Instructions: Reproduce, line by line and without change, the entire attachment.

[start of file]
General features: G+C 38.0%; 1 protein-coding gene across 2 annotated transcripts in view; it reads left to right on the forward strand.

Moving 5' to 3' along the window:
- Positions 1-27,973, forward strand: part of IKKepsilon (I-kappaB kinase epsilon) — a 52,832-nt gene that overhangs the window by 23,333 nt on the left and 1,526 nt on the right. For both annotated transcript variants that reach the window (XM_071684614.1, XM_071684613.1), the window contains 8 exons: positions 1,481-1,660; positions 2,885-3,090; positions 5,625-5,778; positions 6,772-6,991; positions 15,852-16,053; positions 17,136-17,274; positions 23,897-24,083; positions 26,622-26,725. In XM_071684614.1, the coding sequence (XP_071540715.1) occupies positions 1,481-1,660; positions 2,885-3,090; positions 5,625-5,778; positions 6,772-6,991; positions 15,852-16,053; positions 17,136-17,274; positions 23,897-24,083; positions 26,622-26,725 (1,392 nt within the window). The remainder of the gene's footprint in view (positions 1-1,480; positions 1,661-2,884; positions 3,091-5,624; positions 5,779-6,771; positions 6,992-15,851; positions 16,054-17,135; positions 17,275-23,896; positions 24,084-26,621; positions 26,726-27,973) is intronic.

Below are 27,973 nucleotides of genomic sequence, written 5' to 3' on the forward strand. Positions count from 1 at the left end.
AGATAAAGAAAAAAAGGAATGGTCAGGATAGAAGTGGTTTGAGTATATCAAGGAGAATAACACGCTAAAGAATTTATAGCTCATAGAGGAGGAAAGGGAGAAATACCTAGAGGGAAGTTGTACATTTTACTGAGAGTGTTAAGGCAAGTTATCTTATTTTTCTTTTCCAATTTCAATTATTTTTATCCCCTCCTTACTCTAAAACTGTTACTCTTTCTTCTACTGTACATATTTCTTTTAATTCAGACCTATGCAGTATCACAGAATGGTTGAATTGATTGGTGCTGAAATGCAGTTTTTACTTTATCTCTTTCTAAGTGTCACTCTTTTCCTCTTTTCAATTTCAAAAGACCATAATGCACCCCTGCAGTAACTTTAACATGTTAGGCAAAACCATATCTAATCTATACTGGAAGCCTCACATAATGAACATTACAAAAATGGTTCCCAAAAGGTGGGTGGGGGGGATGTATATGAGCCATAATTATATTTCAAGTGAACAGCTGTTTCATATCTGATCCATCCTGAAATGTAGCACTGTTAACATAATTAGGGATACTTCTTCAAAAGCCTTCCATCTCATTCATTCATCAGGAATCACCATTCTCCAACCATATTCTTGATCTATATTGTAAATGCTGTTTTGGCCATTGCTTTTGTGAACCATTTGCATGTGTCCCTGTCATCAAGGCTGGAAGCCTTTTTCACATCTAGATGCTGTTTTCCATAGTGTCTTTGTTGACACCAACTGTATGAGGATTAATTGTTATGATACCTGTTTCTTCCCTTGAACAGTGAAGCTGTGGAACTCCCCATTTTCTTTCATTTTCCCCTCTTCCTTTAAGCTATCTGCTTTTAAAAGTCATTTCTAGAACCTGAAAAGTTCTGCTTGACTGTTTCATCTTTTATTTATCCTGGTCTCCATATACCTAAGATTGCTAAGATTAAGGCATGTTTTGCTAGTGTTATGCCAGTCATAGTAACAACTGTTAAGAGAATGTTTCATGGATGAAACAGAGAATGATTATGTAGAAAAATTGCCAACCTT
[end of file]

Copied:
General features: G+C 38.0%; 1 protein-coding gene across 2 annotated transcripts in view; it reads left to right on the forward strand.

Moving 5' to 3' along the window:
- Positions 1-27,973, forward strand: part of IKKepsilon (I-kappaB kinase epsilon) — a 52,832-nt gene that overhangs the window by 23,333 nt on the left and 1,526 nt on the right. For both annotated transcript variants that reach the window (XM_071684614.1, XM_071684613.1), the window contains 8 exons: positions 1,481-1,660; positions 2,885-3,090; positions 5,625-5,778; positions 6,772-6,991; positions 15,852-16,053; positions 17,136-17,274; positions 23,897-24,083; positions 26,622-26,725. In XM_071684614.1, the coding sequence (XP_071540715.1) occupies positions 1,481-1,660; positions 2,885-3,090; positions 5,625-5,778; positions 6,772-6,991; positions 15,852-16,053; positions 17,136-17,274; positions 23,897-24,083; positions 26,622-26,725 (1,392 nt within the window). The remainder of the gene's footprint in view (positions 1-1,480; positions 1,661-2,884; positions 3,091-5,624; positions 5,779-6,771; positions 6,992-15,851; positions 16,054-17,135; positions 17,275-23,896; positions 24,084-26,621; positions 26,726-27,973) is intronic.

Below are 27,973 nucleotides of genomic sequence, written 5' to 3' on the forward strand. Positions count from 1 at the left end.
AGATAAAGAAAAAAAGGAATGGTCAGGATAGAAGTGGTTTGAGTATATCAAGGAGAATAACACGCTAAAGAATTTATAGCTCATAGAGGAGGAAAGGGAGAAATACCTAGAGGGAAGTTGTACATTTTACTGAGAGTGTTAAGGCAAGTTATCTTATTTTTCTTTTCCAATTTCAATTATTTTTATCCCCTCCTTACTCTAAAACTGTTACTCTTTCTTCTACTGTACATATTTCTTTTAATTCAGACCTATGCAGTATCACAGAATGGTTGAATTGATTGGTGCTGAAATGCAGTTTTTACTTTATCTCTTTCTAAGTGTCACTCTTTTCCTCTTTTCAATTTCAAAAGACCATAATGCACCCCTGCAGTAACTTTAACATGTTAGGCAAAACCATATCTAATCTATACTGGAAGCCTCACATAATGAACATTACAAAAATGGTTCCCAAAAGGTGGGTGGGGGGGATGTATATGAGCCATAATTATATTTCAAGTGAACAGCTGTTTCATATCTGATCCATCCTGAAATGTAGCACTGTTAACATAATTAGGGATACTTCTTCAAAAGCCTTCCATCTCATTCATTCATCAGGAATCACCATTCTCCAACCATATTCTTGATCTATATTGTAAATGCTGTTTTGGCCATTGCTTTTGTGAACCATTTGCATGTGTCCCTGTCATCAAGGCTGGAAGCCTTTTTCACATCTAGATGCTGTTTTCCATAGTGTCTTTGTTGACACCAACTGTATGAGGATTAATTGTTATGATACCTGTTTCTTCCCTTGAACAGTGAAGCTGTGGAACTCCCCATTTTCTTTCATTTTCCCCTCTTCCTTTAAGCTATCTGCTTTTAAAAGTCATTTCTAGAACCTGAAAAGTTCTGCTTGACTGTTTCATCTTTTATTTATCCTGGTCTCCATATACCTAAGATTGCTAAGATTAAGGCATGTTTTGCTAGTGTTATGCCAGTCATAGTAACAACTGTTAAGAGAATGTTTCATGGATGAAACAGAGAATGATTATGTAGAAAAATTGCCAACCTT